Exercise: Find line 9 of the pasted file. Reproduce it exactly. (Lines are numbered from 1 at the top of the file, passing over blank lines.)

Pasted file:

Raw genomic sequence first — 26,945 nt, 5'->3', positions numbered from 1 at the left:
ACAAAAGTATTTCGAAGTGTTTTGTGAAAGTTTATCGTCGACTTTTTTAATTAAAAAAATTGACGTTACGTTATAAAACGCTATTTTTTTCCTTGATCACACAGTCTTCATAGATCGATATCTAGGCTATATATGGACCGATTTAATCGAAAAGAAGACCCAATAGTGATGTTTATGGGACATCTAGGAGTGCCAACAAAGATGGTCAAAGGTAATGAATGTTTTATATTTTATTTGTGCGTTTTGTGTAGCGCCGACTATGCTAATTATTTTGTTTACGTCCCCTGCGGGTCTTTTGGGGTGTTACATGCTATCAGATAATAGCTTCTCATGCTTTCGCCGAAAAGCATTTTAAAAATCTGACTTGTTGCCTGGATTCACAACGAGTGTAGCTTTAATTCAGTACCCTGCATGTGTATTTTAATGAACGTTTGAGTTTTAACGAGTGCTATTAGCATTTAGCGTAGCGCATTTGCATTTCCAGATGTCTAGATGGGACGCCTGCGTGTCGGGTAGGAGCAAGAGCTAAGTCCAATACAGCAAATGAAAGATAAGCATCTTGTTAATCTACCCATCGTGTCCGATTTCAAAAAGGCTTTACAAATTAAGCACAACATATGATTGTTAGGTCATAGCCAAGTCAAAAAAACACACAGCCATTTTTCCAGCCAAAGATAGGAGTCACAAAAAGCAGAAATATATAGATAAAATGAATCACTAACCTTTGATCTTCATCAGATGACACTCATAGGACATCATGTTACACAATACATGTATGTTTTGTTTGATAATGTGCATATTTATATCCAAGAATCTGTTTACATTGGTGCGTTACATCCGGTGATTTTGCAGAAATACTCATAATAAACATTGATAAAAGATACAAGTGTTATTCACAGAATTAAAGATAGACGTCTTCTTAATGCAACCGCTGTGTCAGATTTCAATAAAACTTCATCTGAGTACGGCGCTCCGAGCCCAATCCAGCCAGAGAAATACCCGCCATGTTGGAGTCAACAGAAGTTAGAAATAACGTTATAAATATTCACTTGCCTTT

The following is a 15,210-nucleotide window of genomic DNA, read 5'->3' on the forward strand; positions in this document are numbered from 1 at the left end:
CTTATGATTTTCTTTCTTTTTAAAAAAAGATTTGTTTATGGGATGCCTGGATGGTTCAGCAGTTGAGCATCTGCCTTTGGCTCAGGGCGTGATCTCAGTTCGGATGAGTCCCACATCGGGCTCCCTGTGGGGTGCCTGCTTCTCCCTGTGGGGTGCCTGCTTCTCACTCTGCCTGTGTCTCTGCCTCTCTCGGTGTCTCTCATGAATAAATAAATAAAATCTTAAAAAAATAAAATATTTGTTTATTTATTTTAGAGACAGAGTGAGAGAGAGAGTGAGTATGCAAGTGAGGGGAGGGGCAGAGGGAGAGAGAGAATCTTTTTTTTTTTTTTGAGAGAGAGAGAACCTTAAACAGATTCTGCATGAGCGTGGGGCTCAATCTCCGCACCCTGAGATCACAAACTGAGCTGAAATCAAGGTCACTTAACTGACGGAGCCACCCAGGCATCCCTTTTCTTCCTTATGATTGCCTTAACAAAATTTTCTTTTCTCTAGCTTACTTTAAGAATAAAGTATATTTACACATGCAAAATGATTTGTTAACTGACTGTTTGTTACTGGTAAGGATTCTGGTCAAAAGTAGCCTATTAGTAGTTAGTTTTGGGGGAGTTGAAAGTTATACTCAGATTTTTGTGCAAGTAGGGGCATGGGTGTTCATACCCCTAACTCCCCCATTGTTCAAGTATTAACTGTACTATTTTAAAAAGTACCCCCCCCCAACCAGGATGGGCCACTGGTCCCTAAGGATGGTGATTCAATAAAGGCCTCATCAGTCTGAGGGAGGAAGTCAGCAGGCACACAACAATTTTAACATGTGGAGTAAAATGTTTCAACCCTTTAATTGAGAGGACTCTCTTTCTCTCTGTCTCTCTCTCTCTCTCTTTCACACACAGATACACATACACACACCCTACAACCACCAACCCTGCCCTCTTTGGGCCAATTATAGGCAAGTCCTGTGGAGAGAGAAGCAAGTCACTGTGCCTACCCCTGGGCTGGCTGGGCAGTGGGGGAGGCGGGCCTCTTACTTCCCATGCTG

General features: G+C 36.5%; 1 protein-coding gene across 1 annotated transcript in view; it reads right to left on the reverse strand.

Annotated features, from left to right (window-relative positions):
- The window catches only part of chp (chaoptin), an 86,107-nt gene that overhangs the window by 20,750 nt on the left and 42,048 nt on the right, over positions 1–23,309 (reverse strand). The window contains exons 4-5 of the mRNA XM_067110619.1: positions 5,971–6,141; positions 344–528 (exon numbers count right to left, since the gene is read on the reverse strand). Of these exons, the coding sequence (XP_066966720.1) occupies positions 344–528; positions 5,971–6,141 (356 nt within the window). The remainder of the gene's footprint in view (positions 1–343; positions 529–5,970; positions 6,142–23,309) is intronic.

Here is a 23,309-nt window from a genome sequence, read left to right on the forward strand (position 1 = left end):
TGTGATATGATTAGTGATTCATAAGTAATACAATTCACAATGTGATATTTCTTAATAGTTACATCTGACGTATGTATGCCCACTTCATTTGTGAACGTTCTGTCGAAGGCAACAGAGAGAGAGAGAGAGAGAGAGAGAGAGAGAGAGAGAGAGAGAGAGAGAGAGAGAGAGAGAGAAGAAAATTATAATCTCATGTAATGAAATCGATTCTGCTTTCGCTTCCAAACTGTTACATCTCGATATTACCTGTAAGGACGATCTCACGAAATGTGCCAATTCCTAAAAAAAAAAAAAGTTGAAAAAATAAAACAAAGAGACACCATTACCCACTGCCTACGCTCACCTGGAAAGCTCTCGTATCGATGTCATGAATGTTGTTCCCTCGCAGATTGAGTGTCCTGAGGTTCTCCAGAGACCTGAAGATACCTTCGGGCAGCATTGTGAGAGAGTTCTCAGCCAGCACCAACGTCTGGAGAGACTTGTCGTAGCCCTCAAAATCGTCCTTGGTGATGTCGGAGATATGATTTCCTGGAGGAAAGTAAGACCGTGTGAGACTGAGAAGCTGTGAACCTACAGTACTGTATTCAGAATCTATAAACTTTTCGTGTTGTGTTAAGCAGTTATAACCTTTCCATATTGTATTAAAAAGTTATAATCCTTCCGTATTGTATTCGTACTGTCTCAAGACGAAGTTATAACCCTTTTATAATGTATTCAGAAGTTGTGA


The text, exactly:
TGTGATATGATTAGTGATTCATAAGTAATACAATTCACAATGTGATATTTCTTAATAGTTACATCTGACGTATGTATGCCCACTTCATTTGTGAACGTTCTGTCGAAGGCAACAGAGAGAGAGAGAGAGAGAGAGAGAGAGAGAGAGAGAGAGAGAGAGAGAGAGAGAGAGAGAGAAGAAAATTATAATCTCATGTAATGAAATCGATTCTGCTTTCGCTTCCAAACTGTTACATCTCGATATTACCTGTAAGGACGATCTCACGAAATGTGCCAATTCCTAAAAAAAAAAAAAGTTGAAAAAATAAAACAAAGAGACACCATTACCCACTGCCTACGCTCACCTGGAAAGCTCTCGTATCGATGTCATGAATGTTGTTCCCTCGCAGATTGAGTGTCCTGAGGTTCTCCAGAGACCTGAAGATACCTTCGGGCAGCATTGTGAGAGAGTTCTCAGCCAGCACCAACGTCTGGAGAGACTTGTCGTAGCCCTCAAAATCGTCCTTGGTGATGTCGGAGATATGATTTCCTGGAGGAAAGTAAGACCGTGTGAGACTGAGAAGCTGTGAACCTACAGTACTGTATTCAGAATCTATAAACTTTTCGTGTTGTGTTAAGCAGTTATAACCTTTCCATATTGTATTAAAAAGTTATAATCCTTCCGTATTGTATTCGTACTGTCTCAAGACGAAGTTATAACCCTTTTATAATGTATTCAGAAGTTGTGA